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4 min read

‘Great things can be achieved if you bring people with you’: Friends of Coolart

Profile of Rebecca Bridges
Written by Rebecca BridgesPosted on 26/6/2020

The Coolart Wetlands and Homestead is a serene spot on Victoria’s Mornington Peninsula surrounded by beautiful heritage gardens. Built more than 130 years ago, the majestic property was privately owned up until 1977 when it was purchased by the Victorian Government.

The distinctive landmark is a beloved part of the community cared for by a community group known as the Friends of Coolart.

“The Friends of Coolart started like many other friends groups – passionate volunteers who give their time to caring for a local, (usually) government-owned, asset,” says Julie Ebbott, current committee president.

“We are a typical grassroots community group with a big vision and belief.”

“Our current priority is to bring First Nations stories back to the property.”

Julie and a committee of 12 volunteers dedicate their time to the preservation and enhancement of the Coolart Wetlands and Homestead to ensure it brings the utmost environment, cultural and educational value to the community and its visitors.

“Our current priority is to bring First Nations stories back to the property,” Julie says.

“At the start of 2020 we commenced discussions with the Bunurong Land Council to forge a greater presence at Coolart and to develop projects around language, art, culture, environment, and history.”

“The Friends of Coolart believe that this is a very important project in many different ways but particularly in finally reinstating the Bunurong history to Coolart and creating a centre of great educational and cultural value to not only the Mornington Peninsula but to Victoria and Australia.”

The Brambuk National Park and Cultural Centre at Halls Gap was an inspiration for this project, which plans to feature an historical trail paying respects to the Indigenous history of the area.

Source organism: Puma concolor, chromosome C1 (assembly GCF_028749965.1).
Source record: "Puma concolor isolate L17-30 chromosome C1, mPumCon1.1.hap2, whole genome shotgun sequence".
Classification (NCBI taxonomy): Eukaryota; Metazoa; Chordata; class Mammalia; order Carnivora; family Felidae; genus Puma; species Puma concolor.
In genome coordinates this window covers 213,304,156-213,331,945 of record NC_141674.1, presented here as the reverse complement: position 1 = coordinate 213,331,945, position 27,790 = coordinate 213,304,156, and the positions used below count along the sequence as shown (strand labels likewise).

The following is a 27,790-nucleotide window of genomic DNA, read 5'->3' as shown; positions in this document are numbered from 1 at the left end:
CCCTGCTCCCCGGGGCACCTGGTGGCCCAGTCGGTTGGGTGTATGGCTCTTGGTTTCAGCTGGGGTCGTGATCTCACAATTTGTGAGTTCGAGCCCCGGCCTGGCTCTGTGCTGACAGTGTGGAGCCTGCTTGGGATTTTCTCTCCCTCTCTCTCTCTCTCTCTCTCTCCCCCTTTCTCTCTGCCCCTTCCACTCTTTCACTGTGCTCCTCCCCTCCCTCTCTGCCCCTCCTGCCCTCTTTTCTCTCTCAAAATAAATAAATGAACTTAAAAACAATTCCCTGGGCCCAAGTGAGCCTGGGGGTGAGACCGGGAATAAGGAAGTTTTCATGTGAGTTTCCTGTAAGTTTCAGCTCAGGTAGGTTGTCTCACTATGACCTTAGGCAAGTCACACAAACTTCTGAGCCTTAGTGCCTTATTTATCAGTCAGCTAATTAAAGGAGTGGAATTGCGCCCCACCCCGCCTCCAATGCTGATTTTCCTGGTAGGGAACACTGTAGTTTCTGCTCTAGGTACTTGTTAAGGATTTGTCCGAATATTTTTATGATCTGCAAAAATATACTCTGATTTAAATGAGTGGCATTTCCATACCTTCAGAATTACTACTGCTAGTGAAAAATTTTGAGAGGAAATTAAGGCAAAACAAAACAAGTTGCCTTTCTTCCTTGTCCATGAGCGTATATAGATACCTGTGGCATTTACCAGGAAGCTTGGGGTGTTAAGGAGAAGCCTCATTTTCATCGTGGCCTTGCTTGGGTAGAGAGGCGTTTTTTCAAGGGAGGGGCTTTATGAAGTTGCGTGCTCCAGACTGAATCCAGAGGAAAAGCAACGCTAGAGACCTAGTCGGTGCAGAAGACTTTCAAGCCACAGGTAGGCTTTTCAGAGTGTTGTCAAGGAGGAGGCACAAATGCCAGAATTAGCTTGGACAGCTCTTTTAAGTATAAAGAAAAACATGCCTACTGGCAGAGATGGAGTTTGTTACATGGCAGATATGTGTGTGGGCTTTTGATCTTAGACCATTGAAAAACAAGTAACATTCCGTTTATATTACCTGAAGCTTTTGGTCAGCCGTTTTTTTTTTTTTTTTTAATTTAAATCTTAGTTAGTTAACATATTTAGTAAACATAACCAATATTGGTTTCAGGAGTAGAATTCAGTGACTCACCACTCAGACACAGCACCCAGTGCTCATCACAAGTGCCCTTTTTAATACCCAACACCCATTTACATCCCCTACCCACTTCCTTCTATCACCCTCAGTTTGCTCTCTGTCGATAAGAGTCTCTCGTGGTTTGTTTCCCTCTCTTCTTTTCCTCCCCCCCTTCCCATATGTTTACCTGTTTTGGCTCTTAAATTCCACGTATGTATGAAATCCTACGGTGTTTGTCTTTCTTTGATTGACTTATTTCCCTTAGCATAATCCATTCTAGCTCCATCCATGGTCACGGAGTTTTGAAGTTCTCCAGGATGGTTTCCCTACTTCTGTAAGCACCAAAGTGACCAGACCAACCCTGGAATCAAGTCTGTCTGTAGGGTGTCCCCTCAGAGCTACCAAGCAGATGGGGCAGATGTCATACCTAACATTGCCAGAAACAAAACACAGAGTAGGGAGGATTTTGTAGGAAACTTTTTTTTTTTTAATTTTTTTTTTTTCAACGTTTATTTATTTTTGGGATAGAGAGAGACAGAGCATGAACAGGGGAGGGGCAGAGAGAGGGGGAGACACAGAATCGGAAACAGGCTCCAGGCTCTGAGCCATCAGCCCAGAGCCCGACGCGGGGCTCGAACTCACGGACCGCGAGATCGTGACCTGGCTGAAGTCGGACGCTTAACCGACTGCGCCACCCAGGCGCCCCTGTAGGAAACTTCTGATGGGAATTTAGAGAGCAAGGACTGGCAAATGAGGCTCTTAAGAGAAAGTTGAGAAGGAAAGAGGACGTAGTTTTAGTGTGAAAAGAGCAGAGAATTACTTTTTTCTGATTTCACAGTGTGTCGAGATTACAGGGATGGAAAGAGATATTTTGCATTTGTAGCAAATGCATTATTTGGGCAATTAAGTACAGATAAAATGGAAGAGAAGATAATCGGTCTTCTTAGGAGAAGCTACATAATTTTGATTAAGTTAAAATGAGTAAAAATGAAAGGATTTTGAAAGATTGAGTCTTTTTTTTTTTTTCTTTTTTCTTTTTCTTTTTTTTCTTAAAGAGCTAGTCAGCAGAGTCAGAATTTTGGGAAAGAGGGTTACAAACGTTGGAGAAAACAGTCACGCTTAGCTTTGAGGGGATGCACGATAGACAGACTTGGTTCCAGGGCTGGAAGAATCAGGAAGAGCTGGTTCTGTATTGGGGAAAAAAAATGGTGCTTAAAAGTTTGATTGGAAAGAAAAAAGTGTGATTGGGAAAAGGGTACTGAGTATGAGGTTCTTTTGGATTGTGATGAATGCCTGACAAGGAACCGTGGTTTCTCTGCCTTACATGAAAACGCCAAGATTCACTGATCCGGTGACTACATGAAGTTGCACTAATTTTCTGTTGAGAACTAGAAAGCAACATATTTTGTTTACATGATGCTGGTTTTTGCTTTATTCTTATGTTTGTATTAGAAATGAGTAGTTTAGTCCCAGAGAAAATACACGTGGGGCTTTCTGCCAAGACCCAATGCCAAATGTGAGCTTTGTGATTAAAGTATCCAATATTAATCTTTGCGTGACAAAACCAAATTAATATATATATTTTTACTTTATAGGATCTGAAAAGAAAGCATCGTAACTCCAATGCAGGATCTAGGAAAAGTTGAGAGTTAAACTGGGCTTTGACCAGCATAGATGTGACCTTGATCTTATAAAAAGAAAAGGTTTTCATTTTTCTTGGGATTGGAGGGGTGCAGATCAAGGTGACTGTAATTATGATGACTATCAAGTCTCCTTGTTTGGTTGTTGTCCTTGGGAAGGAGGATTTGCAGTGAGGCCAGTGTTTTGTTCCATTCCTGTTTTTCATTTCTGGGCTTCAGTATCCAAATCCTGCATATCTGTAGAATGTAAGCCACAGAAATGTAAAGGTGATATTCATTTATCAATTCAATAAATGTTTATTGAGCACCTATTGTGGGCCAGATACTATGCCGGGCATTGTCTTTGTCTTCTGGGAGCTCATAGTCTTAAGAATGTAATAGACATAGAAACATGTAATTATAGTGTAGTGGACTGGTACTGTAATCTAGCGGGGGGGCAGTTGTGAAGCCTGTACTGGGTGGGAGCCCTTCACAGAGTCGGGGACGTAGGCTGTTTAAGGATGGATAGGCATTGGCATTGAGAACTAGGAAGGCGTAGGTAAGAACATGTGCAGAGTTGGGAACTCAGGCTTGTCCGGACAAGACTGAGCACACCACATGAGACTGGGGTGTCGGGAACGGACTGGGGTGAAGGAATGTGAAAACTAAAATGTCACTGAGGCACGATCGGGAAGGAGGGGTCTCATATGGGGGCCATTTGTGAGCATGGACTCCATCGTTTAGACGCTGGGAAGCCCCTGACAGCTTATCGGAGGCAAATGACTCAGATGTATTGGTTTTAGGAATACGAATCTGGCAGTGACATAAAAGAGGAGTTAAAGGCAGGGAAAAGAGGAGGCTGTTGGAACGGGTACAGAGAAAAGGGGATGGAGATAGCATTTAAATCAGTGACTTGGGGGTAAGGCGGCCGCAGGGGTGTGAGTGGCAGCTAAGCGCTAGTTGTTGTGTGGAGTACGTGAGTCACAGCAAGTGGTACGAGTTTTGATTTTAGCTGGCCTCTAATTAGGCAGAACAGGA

“Great things can be achieved at the community level if you bring people with you,” Julie says.

“We are dreaming big and being bold in what we hope to achieve.”

“I knew we could very quickly get something set up with ACF and concentrate our efforts on raising funds and developing projects.”

In pursuit of that dream, the Friends of Coolart set up an NFP Future Fund with Australian Communities Foundation (ACF) to assist with fundraising and ease the administrative burden on the group, leaving them to focus on the projects near and dear to them.

“The path to achieve our own DGR status would take a long time without any guaranteed outcome, not to mention all the administrative responsibilities that this would come with,” Julie says. “As a volunteer organisation we do not have the skills nor the time.”

“I helped establish a sub-fund several years ago for another charity, so I knew we could very quickly get something set up with ACF and concentrate our efforts on raising funds and developing projects,” she says.

It wasn’t only the simple set up and fundraising benefits that drew Julie to ACF, “The range of interests that are represented within the ACF giving community is amazing,” she says, “it is humanity at its best and it’s great to be a part of.”

Next time you visit the Mornington Peninsula, stop by Coolart for a picnic, leisurely walk, and see the place the Friends of Coolart lovingly care for yourself.

“Coolart is a unique historical and environmental property that offers many opportunities for education, health and wellbeing and environmental and historical study,” Julie says.

“I highly recommend a visit, but then again, I am biased!”

Read more

You can read more about Coolart’s history and the Grimwade family in the February 2020 edition of Peninsula Essence.